Most jobseekers agree: the toughest part of the search is managing the mental traffic.
When I ask jobseekers what kind of week they’ve had and follow it up with the question about “What made it good/bad/hard?” If it was “good” it was usually triggered by an event. It could have been a call from a recruiter, a scheduled interview, or a recommendation by a colleague on LinkedIn.
When it’s been a difficult week, the reasons inevitably included a trigger that caused a downward spiral to depression.
… is a first-rate executive in the healthcare service industry. She’s been job hunting for several months with very little action.
Finally she landed a Skype interview for a position that was perfect. It would require a move but she was more than willing to do so. Her family was supportive as well.
We scheduled a trial run to check lighting, makeup, dress, and where to look so it appeared she had eye contact.
The Skype interview went extremely well. The chemistry seemed dynamic from both sides.
Afterwards, Teresa wrote, “I’m beginning to believe in myself again.”
I might add that Teresa is an excellent coach and knows that she has to believe in herself to be authentic. It’s a critical hurdle.
Three days later the email came. They found someone who “more closely matched their criterion.”
… is an outstanding manager and team builder.
He has completed over six interviews with a large high-end department store chain. He’s spoken to just about everyone from the head of Human Resources to his potential manager and two people higher up in the organization.
It’s been two weeks and not a word. Roger has followed up and still—nothing. The waiting is killing him. This week he plummeted and wrote:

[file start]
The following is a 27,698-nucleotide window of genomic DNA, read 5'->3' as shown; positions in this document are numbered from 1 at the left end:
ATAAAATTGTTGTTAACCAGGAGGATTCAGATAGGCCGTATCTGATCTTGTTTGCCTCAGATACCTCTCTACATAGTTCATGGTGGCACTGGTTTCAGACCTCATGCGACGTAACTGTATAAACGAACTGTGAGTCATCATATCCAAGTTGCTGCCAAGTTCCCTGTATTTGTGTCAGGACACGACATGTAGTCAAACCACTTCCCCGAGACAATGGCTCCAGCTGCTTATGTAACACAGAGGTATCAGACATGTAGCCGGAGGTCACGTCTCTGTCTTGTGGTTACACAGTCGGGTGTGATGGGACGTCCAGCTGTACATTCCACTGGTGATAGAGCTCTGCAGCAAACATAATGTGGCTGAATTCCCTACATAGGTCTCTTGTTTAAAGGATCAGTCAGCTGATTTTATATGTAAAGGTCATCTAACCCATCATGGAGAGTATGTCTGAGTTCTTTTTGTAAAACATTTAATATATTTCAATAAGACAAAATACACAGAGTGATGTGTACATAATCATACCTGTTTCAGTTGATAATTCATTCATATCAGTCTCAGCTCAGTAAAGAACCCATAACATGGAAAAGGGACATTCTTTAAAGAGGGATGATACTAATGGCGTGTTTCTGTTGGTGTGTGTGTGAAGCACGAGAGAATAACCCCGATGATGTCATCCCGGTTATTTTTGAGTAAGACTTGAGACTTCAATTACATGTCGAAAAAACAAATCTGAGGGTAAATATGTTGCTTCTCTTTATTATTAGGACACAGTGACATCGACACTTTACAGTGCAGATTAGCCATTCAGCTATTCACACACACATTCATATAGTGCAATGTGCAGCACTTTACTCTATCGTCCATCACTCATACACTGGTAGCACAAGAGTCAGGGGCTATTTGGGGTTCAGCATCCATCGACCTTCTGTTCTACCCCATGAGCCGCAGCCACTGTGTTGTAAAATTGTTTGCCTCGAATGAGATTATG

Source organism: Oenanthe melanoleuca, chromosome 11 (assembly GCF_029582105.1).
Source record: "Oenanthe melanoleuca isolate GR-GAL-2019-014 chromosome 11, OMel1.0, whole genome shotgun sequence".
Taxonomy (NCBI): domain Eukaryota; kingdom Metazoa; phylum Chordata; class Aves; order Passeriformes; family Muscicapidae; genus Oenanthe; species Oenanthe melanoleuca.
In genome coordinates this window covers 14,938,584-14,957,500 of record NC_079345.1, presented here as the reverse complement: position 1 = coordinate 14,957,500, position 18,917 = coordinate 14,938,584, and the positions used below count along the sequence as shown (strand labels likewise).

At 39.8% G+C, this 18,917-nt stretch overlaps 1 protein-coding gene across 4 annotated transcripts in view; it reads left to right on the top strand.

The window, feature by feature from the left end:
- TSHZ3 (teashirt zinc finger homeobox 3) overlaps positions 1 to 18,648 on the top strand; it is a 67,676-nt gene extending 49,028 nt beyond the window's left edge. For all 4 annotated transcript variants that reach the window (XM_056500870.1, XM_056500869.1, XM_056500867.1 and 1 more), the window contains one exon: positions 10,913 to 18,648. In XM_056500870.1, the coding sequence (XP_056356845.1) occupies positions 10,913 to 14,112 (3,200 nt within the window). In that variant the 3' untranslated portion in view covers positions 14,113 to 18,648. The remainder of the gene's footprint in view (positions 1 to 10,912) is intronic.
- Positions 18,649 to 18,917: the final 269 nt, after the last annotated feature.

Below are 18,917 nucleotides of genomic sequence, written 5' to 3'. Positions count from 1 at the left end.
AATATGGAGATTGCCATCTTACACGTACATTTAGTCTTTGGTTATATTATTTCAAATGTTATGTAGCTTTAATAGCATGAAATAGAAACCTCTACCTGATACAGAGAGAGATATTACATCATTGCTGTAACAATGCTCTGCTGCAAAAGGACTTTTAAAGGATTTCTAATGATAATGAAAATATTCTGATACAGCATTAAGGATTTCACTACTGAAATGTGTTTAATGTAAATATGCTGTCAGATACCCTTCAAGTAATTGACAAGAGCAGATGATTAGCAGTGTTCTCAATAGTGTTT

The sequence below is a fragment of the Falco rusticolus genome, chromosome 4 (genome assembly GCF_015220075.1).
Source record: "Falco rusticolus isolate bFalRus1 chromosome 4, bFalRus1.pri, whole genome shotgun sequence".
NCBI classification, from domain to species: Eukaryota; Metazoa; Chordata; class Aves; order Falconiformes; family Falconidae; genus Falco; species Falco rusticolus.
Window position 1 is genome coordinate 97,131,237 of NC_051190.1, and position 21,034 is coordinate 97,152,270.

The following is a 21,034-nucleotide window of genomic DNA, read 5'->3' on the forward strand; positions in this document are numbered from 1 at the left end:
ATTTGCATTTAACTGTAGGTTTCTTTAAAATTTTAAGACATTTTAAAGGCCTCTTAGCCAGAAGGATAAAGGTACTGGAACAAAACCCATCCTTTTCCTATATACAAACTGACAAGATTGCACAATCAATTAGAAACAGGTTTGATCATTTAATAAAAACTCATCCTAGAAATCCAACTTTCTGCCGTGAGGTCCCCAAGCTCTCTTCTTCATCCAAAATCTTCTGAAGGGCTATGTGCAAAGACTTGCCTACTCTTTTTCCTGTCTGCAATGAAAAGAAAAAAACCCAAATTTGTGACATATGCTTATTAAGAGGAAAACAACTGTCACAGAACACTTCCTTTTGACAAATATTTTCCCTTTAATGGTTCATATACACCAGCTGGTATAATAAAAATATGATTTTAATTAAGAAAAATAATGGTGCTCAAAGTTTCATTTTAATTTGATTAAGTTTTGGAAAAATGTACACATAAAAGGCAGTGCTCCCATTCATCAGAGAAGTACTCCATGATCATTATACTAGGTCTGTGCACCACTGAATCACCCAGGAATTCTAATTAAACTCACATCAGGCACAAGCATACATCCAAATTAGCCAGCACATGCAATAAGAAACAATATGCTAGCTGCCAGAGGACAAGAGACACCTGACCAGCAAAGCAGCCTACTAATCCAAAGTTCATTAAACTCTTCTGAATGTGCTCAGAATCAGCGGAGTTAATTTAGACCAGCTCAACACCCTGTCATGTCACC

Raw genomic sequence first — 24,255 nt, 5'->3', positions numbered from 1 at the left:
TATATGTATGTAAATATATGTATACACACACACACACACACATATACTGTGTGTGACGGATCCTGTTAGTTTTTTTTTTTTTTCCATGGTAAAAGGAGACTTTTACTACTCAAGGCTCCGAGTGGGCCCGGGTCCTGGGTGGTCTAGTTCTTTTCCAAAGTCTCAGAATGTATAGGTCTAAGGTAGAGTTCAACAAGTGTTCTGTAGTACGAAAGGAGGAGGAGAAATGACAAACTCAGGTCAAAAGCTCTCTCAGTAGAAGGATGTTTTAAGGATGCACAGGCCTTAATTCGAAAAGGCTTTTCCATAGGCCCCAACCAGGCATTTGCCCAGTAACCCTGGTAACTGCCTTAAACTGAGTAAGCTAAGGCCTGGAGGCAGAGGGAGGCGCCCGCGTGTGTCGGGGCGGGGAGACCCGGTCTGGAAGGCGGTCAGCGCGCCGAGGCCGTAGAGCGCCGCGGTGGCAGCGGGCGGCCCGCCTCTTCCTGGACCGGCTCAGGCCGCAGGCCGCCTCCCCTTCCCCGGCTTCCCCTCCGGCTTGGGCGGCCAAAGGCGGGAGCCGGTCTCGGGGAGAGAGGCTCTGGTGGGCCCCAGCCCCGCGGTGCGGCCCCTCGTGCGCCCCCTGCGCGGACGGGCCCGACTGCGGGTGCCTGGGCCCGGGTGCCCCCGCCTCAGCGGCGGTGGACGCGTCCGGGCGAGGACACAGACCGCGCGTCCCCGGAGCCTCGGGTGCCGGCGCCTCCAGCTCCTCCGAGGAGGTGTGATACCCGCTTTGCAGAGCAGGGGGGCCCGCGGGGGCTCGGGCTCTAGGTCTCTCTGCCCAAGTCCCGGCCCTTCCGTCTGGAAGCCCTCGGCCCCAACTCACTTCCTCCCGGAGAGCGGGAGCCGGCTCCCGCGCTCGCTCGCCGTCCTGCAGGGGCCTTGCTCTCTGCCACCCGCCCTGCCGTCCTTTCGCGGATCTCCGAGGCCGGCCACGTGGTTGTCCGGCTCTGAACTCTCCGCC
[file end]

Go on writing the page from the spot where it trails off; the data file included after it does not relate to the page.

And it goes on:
“…this past week has been a real struggle, my depression has been in overdrive. Too much up and down, the job search is really taxing me, I feel for all the others out there. … I continue on hoping and working to figure out how to make something happen [soon].”
*Names have been changed.
Most jobseekers get a DOUBLE WHAMMY!
When a person experiences loss, they tend to go through five stages of grieving. Psychologists have defined those five stages as the Grief Process. The five stages are:
As you can see, depression is stage four. If a jobseeker has lost their job, they can usually relate to these steps. It may be something like this:
- Denial: “This can’t be happening to me. I’ve given so much. Worked so hard.”
- Anger: “I’ve done my job well. They have no right to lay me off!
- Bargaining: “If only I had put more into that project, worked more weekends…”
- (Feelings of hopelessness, rejection, and worthlessness.)
- Acceptance: “It’s time to move on.”
Even the people that strongly disliked their job and are glad “it’s over”, tell me that they still experience grief! It’s about loss. This is a deep, ripping away of part of one’s self, one’s dignity and self-esteem. It hits at the profound core of our being.